THE NEZ PERCES, PART 4
In early March, 1877, Howard began his movement toward the military occupancy of the Wallowa valley. The inception of this manoeuvre was, of course, known at once by the Indians, who quickly expressed a desire for a council to discuss the situation, but asked that it be held at the Umatilla agency, for they did not trust the church Indians and the interpreters at Lapwai. At the Umatilla interview, on April 1st, Lieutenant Bell attended as Howard's representative. Alokut was there, but not Joseph, and at the request of the latter General Howard was to meet Joseph and the other "non-treaty" chiefs at Walla Walla on April 19th.
At the appointed time Alokut appeared with a delegation of headmen, but Joseph was yet ill, and at the request of the Indians it was arranged to have a large council at Lapwai on the third of May. The principal head-men participating in this council were, Joseph, Looking Glass, Piopio-haihaiuh, Tuhulhufsut, Hushush-keut (Shorn Head), Hatalikin, Kaliwit, Poyakun, Tukalikshima (a brother of Looking Glass), and Piopio-maksmaks (Yellow Pelican).' The Indians at the outset asked that they be allowed a long talk, thus indicating that they had not yet fully grasped the fact that the decree was final and words were of no further avail. Howard informed them that they might have any reasonable opportunity to talk, but whatever they had to say could not in any way change the situation. He said in substance: "I am here to put you on the Lapwai reservation, and this I shall do or fight you. There is no use of talking about the Wallowa valley. I am already sending my soldiers there to take possession of it." The first day's council on the third of May did not enter seriously into matters, Joseph asking that they await the coming of White Bird, who was on his way and would arrive that night. The medicine-men or priests, called by Howard "dreamers" and "drummers,," were persistent with their ever-ready argument against transgressing the laws of their creator by moving from the land. Howard had slight patience with their religious contention, and insisted that they cease discussing their beliefs and come to business matters. The second day's council was like the first, largely a remonstrance by the medicine-men against releasing the lands. Says Howard:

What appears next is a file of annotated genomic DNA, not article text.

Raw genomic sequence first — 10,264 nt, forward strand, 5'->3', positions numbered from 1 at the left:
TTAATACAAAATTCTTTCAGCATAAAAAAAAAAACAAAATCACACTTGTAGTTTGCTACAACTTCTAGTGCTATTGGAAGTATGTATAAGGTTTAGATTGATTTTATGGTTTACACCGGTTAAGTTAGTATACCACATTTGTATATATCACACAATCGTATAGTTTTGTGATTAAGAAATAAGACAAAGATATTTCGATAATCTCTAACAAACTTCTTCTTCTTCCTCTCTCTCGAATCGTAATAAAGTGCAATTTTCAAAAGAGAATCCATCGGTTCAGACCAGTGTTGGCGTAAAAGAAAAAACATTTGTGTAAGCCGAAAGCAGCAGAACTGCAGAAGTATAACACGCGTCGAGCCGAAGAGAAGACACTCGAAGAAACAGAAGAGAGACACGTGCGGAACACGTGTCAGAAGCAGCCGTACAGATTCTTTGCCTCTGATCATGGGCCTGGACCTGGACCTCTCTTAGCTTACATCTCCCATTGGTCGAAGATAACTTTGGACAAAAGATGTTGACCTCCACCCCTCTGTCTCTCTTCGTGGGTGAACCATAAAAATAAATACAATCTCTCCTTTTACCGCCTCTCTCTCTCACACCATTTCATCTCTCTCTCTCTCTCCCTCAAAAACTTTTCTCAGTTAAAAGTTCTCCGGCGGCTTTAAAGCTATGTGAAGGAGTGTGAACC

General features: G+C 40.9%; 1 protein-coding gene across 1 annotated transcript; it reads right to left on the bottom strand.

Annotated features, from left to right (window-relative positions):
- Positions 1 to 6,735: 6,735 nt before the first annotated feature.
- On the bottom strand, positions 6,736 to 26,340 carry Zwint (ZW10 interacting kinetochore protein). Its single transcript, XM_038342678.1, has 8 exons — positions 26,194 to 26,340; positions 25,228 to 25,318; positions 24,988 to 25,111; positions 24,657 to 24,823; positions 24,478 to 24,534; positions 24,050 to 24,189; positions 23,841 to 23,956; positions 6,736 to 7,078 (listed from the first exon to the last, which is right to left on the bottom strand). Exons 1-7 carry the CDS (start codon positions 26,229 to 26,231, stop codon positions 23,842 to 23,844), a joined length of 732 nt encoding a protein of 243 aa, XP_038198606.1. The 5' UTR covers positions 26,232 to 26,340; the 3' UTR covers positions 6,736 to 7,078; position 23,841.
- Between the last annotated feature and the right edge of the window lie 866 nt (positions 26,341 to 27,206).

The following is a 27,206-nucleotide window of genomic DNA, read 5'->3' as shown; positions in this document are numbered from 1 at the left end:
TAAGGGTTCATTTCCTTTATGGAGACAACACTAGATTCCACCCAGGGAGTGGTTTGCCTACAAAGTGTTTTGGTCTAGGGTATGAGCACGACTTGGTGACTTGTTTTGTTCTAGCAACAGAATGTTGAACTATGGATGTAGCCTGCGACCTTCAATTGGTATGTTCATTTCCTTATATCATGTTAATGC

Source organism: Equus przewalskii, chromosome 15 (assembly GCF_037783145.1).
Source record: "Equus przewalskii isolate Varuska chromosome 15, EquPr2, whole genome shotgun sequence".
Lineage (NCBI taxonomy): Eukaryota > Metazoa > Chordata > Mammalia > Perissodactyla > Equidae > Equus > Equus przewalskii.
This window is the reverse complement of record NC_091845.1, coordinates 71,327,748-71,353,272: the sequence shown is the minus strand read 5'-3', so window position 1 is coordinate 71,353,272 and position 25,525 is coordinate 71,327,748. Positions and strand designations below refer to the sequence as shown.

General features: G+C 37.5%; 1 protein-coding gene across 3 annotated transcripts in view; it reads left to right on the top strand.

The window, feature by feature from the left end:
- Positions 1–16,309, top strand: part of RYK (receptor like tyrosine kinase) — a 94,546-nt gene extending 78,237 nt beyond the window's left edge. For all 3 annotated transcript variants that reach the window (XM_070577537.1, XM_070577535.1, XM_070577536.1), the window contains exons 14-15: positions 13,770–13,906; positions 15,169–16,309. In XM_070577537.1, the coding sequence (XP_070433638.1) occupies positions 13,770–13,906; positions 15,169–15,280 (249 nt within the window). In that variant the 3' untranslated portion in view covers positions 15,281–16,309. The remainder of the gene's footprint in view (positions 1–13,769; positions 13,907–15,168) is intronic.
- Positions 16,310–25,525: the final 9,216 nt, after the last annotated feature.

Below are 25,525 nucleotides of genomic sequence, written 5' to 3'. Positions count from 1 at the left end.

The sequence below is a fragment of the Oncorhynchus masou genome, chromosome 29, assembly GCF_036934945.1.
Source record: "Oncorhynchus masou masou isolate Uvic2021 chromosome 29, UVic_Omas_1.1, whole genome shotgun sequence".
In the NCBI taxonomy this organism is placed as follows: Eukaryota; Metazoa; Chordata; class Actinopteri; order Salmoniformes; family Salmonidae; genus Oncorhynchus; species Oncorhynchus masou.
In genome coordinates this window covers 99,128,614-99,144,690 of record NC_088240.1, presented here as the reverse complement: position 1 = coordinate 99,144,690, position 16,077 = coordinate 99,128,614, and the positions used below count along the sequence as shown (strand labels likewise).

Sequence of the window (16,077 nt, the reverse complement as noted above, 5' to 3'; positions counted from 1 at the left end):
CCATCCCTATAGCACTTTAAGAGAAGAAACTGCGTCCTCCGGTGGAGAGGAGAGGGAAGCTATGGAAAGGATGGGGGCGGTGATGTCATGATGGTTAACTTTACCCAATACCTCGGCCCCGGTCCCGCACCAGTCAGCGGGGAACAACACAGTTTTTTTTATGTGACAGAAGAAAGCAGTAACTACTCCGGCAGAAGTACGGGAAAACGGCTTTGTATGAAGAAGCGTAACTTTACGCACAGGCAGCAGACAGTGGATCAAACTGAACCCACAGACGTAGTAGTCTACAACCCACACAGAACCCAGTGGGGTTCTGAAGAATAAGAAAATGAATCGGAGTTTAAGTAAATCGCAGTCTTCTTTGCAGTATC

" Joseph simply introduced White Bird and his people, stating that they had not seen me before, and that he wished them to understand what was said. White Bird sat demurely in front of me, kept his hat on, and steadily covered his face with a large eagle's wing. They then put forth an old 'Dreamer' of White Bird's band, Too schul-hul-sote by name a large, thick-necked, ugly, obstinate savage of the worst type. His first remark was about the law of the earth: that there were two parties to a controversy, and that the one that was right would come out ahead. We answered that we were all children of a common Government, and must obey. The old man replied that he had heard about a trade between Indians and white men, bargaining away the Indians' land, but that he belonged to the land out of which he came."
Howard's prejudice against the priests was such that from time to time in his report he utilized all the words at the command of a Christian gentleman in their vituperation. Joseph desiring that further discussion be postponed until Monday, General Howard gladly granted the request, as this gave his advancing troops so much more time to draw close.